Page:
The Mamas & the Papas

Monterey International Pop Festival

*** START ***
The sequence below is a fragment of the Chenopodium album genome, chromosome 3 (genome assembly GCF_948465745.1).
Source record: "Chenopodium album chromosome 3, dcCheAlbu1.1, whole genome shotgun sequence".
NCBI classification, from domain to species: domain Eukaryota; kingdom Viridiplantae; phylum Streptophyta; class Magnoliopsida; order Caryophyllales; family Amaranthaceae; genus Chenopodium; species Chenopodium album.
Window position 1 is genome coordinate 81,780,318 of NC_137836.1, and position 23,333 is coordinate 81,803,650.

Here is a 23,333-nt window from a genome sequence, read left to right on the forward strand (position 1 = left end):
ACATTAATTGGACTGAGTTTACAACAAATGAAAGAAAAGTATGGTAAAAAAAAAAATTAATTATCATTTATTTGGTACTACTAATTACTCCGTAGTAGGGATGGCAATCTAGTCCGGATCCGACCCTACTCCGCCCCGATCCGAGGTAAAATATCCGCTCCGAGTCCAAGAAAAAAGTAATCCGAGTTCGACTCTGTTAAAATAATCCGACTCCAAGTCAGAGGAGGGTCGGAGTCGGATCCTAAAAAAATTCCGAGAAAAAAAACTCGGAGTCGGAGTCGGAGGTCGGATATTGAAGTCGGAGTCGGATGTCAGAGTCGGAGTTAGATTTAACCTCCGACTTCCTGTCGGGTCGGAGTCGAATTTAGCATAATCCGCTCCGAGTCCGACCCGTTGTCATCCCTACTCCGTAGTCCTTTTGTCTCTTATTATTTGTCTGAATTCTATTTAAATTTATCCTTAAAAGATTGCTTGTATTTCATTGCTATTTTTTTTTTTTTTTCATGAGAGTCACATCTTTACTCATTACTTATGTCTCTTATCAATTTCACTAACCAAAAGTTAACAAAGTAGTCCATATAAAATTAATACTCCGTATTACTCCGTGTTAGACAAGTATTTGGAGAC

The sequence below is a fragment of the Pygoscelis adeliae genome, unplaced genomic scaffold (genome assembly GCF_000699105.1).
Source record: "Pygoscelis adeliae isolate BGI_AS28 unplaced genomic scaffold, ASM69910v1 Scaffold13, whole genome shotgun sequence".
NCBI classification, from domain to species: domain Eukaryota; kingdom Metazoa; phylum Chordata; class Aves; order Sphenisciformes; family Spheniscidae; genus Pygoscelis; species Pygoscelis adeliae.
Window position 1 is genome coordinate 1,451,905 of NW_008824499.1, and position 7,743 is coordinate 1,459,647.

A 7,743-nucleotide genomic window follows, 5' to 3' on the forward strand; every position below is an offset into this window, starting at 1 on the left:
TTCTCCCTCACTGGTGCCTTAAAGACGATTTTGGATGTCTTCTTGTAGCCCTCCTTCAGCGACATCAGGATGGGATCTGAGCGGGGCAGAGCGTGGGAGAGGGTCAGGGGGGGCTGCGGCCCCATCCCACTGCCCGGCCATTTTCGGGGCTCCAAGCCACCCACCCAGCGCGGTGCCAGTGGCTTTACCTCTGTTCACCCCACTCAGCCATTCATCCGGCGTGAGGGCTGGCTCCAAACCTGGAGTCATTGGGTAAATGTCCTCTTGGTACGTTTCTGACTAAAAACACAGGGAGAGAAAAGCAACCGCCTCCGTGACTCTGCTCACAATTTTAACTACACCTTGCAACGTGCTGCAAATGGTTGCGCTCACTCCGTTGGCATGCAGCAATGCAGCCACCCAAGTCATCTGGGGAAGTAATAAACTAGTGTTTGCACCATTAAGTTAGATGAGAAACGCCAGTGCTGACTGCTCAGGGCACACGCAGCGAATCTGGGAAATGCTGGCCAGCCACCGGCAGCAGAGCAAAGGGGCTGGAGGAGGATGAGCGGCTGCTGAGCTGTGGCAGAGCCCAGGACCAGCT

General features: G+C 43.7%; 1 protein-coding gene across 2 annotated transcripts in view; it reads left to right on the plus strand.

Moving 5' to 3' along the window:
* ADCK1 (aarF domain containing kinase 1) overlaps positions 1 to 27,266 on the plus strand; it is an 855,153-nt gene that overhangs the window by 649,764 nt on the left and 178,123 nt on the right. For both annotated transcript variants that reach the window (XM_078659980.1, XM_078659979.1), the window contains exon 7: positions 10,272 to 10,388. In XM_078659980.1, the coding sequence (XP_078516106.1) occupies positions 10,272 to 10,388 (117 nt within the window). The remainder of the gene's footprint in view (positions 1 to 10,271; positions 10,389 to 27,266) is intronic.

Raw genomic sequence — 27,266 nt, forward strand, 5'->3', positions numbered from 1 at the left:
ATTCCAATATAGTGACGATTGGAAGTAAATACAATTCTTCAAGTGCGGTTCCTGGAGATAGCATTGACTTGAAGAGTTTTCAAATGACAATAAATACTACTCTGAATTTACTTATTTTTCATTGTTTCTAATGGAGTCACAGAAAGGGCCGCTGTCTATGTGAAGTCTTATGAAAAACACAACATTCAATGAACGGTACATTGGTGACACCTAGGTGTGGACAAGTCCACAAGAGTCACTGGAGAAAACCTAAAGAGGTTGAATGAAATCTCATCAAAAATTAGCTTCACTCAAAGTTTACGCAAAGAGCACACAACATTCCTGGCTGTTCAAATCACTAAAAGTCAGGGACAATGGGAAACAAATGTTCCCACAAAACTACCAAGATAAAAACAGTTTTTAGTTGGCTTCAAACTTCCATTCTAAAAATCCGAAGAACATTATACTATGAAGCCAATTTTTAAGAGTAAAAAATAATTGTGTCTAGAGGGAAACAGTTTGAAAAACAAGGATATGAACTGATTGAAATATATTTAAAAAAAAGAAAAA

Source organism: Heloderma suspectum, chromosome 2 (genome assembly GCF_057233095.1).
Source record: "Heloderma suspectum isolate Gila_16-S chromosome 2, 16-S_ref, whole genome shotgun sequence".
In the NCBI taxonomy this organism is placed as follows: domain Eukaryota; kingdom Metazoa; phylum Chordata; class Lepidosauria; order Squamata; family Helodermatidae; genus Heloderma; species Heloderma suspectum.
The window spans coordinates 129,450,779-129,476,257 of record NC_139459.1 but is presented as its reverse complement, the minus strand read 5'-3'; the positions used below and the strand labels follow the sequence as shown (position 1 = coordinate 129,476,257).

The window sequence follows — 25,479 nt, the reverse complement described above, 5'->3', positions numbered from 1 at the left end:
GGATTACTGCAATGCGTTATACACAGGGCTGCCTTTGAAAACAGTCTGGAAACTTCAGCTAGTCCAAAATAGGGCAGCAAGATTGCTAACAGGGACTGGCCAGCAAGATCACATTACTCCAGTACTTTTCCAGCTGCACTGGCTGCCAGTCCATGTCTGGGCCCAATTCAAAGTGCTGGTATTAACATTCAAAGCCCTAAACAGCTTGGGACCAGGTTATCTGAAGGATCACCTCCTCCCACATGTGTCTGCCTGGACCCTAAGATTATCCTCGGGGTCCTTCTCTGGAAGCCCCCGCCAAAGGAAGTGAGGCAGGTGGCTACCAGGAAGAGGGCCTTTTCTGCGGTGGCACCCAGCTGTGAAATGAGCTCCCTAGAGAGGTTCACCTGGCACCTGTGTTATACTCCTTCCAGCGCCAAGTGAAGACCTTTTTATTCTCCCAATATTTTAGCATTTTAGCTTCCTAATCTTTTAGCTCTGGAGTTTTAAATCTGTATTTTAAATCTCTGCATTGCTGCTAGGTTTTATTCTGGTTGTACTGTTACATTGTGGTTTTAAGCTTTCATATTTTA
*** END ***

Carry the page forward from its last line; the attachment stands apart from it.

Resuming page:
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With the lengthy title of Historic Performances Recorded at the Monterey International Pop Festival, this 1971 release was recorded at the event held at Monterey, CA, between June 16-18 in 1967. Six of the eight tunes appear on the box set Rhino released of the mega concert, excluding "Somebody Groovy" and "Spanish Harlem." John Phillips' arranging and songwriting genius has never been properly recognized as the inspiring force that it was and continues to be, and though this Wally Heider remote recording (mixed in the studio by Erick Weinberg) is deficient, the performance by the original group at this important point in time is enthusiastic and worthwhile. As this writer put it in the liner notes requested by Dinky Dawson for his production of the latter-day version of the band's Sold Out: Live at the Savoy 3/12/82 on Rykodisc, "The highly influential group has not had the luxury of each and every live cassette and studio outtake traded the way Lou Reed, Jimi Hendrix, the Beatles and the Rolling Stones get studied, sought after, and talked about." At Monterey the band included many of the musicians from the Deliver album -- future Bread keyboard player Larry Knechtel was utilized along with Joe Osborne on bass and Dr. Eric Hord on guitar. Replacing Captain & Tennille drummer Hal Blaine was Chicago area percussionist Fast Eddie. The disc is vocal-heavy, as it should be for a harmony quartet, and the bootleg quality actually adds a sort of charm. Dunhill/ABC was desperate for more Mamas & Papas product and the drive of the live version of "Got a Feeling" didn't deny the label something substantial to offer the fans. A band so slick in the studio is fun heard letting it all hang out at this monumental event, and the bottom line is that for fans this is a wonderful, if all too brief, glimpse of the four in performance at the height of their fame. It's 33 minutes and 29 seconds -- including on-stage chatter -- that becomes more valuable as time goes by. Listen to the band cook on "California Dreamin'" and John Phillips belt it out with Mama Cass countering his moves. As credible as any garage rock group churning out "Pushin' Too Hard" and hoping for stardom, these stars shine perhaps because the performance is somewhat ragged. Who wants a clone of the studio stuff anyway?

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